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British lawmakers to visit Falklands: Report

world Updated: Feb 15, 2012 08:18 IST

British lawmakers will visit the Falkand Islands next month, stoking tensions with Argentina before the 30th anniversary of the war between the two countries, The Times reported on Wednesday.

Members of Britain's Defence Select Committee will conduct the first such visit in almost a decade days before the anniversary of the invasion of the islands -- known as the Malvinas in Spanish -- by Argentine forces on April 2, 1982.

"Given that we have a significant military presence in the is only right that the defence committee goes and sees first-hand what taxpayers' money is being spent on and what it is doing," said Thomas Docherty, a Labour member of the committee.

"One of my priorities given the historic connection this year will be the anniversary. It is important this year that we recognise the sacrifices made," he told the paper.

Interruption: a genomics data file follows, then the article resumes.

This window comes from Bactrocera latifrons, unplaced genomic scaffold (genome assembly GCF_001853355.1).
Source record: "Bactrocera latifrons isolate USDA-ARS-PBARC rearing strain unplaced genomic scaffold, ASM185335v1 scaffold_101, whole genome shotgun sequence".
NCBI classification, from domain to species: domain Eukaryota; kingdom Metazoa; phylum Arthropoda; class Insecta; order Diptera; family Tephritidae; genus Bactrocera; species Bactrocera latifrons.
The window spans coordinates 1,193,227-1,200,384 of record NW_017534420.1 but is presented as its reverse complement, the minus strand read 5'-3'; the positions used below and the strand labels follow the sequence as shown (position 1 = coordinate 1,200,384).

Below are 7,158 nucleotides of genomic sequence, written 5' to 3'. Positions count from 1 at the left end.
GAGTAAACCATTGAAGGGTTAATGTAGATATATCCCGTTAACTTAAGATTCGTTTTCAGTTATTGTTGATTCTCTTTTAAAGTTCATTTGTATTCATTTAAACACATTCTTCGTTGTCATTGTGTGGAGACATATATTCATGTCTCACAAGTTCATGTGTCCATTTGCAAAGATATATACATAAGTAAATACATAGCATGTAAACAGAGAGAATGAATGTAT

Argentina's foreign minister Hector Timerman last week made a protest to the United Nations about Britain's "militarization" of the zone, saying the South Atlantic has become "the last refuge of an empire in decline."

Timerman said Britain had increased its military firepower "fourfold" around the Falklands by sending a destroyer and a nuclear submarine.

British officials have refused to confirm the presence of a nuclear vessel but insist that the warship is just replacing a ship that was already there.

Britain's UN ambassador Mark Lyall Grant warned Argentina about trying to "take advantage of the 30th anniversary of the Falklands War", and vowed Britain would "defend our position and defend it robustly."

The MPs' visit coincides with Prince William's six-week tour of duty on the islands, which Argentina believes is an act of provocation by Britain.

Argentina made its protest to the United Nations amid growing diplomatic tensions around the anniversary of the conflict that erupted after Argentina's invasion. Britain sent a naval force to reclaim the territory and has since spent heavily to maintain strengthened bases there.

Britain says sovereignty can only be discussed if the Falklands population want it.